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United States v. Marrufo

United States District Court, D. Arizona

July 16, 2019

United States of America, Plaintiff,
v.
Alexandro Marrufo, Defendant.

          Cindy K. Jorgenson, United States District Judge.

         Pending before the Court is the Joint Motion for Early Termination of Supervised Release (Doc. 42). The government and Alexandro Marrufo (“Marrufo”) request the Court to issue an order terminating Marrufo's supervised release.

         Mr. Max Richards of the District of Arizona Probation Office has submitted a report to the Court regarding the request. The report indicates the out-of-state probation officer stated that, although she has received one email from the AUSA, she has not responded to that email. Further, she has not spoken to either counsel. The out-of-state probation officer further stated Marrufo has not had any positive drug tests since June 2018, works in the construction field, resides with his parents, needs to be reminded to submit monthly reports, and has an outstanding $200 special assessment fee. Additionally, as Marrufo has an unresolved warrant out of Cochise County, the out-of-state probation officer opposes early termination. Further, Mr. Richards opposes early termination.

         The Court may:

after considering the factors set forth in section 3553(a)(1), (a)(2)(B), (a)(2)(C), (a)(2)(D), (a)(4), (a)(5), (a)(6), and (a)(7) . . . terminate a term of supervised release and discharge the defendant released at any time after the expiration of one year of supervised release, pursuant to the provisions of the Federal Rules of Criminal Procedure relating to the modification of probation, if it is satisfied that such action is warranted by the conduct of the defendant released and the interest of justice[.]

18 U.S.C. 3583(e)(1). These factors concern “‘general punishment issues such as deterrence, public safety, rehabilitation, proportionality, and consistency, '” as well as the need for restitution. United States v. Sine, No. CR-S-02-079 KJM, 2012 WL 1901298 *2 (E.D.Cal. 2012), (citations omitted). An offender has the burden to demonstrate that early termination of supervised release is justified. United States v. Weber, 451 F.3d 552, 559 n. 9 (9th Cir. 2006).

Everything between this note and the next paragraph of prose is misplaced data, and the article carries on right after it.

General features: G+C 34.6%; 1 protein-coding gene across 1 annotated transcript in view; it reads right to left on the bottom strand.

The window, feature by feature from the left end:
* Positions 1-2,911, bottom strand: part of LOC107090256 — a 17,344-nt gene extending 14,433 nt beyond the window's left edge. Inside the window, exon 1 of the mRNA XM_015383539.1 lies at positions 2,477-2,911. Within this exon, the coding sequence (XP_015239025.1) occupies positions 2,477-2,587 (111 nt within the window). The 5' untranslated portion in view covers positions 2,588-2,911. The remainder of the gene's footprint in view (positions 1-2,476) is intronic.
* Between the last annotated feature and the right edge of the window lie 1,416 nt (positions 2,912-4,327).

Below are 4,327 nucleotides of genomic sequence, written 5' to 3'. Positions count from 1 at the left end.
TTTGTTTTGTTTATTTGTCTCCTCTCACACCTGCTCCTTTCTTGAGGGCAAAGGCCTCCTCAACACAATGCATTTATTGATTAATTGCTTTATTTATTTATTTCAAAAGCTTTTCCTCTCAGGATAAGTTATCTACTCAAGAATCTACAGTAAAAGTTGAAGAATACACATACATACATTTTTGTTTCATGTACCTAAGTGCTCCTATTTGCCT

Federal “[c]ourts have generally held that something more than compliance with the terms of probation is required to justify early termination [pursuant to 18 U.S.C. § 3583(e)(1)]. Early termination is usually granted only in cases involving changed circumstances, such as exceptionally good behavior.” United States v. Hawatmeh, No. LA CR 08-00385-VBF-3, 2014 WL 11970544, at *4 (C.D. Cal. Sept. 19, 2014) (citations omitted). A defendant typically carries his burden “by alerting the district court to ‘unforeseen' or ‘changed circumstances' that implicate its initial sentencing decision and analysis.” United States v. Emmett, 749 F.3d 817, 824 (9th Cir. 2014) (quoting United States v. Miller, 205 F.3d 1098, 1101 (9th Cir. 2000)). Changed circumstances may include “exceptionally good behavior by the defendant” or other factors that “render a previously imposed term or condition of release either too harsh or inappropriately tailored to serve the general punishment goals of section 3553(a).” Miller, 205 F.3d at 1001 (quoting United States v. Lussier, 104 F.3d 32, 36 (2nd Cir. 1997)). Indeed, the Ninth Circuit has stated:

A defendant's “exceptionally good behavior” may render a previously-imposed sentence inappropriate or too harsh, but as the district courts of our circuit have repeatedly recognized, mere compliance is to be expected. United States v. Miller, 205 F.3d 1098, 1101 (9th Cir.2000) (quoting United States v. Lussier, 104 F.3d 32, 36 (2d Cir.1997)); United States v. Bauer, No. 5:09-cr-00980, 2012 WL 1259251, at *2 (N.D.Cal. Apr. 13, 2012) (it is “apparent that the reasons cited by Defendant-compliance with release conditions, resumption of employment and engagement of family life-are expected milestones rather than a change of circumstances rendering continued supervision no longer appropriate”); United States v. Grossi, No. CR-04-40127, 2011 WL 704364, at *2 (N.D.Cal. Feb. 18, 2011) (“Mere compliance with the terms of supervised release is what is expected, and without more, is insufficient to justify early termination.”).

United States v. Emmett, 749 F.3d 817, 824 n. 2 (9th Cir. 2014). Further, because § 3583(e)(1) includes “[t]he expansive phrases ‘conduct of the defendant' and ‘interest of justice, '” it is “clear that a district court enjoys discretion to consider a wide range of circumstances when determining whether to grant early termination.” Emmett, 749 F.3d at 819.

         Here, the Court considers the circumstances of the offense and Marrufo's limited criminal history. The Court also considers that Marrufo accepted responsibility in this case, but has not resolved the outstanding assessment fee or warrant. The Court finds that, while an early termination is not inconsistent with policy statements of the Sentencing Commission, [1] an early termination of supervised release would not adequately deter criminal conduct. The Court also considers the opposition to the request by the out-of-state probation officer and Mr. Richards.

         The burden is on Marrufo to justify early an early termination of supervised release. Marrufo has not shown any exceptionally good behavior or other changed circumstances to warrant a modification of his release.

         Accordingly, IT IS ORDERED the Joint Motion for Early Termination of Supervised Release (Doc. 42) is DENIED.

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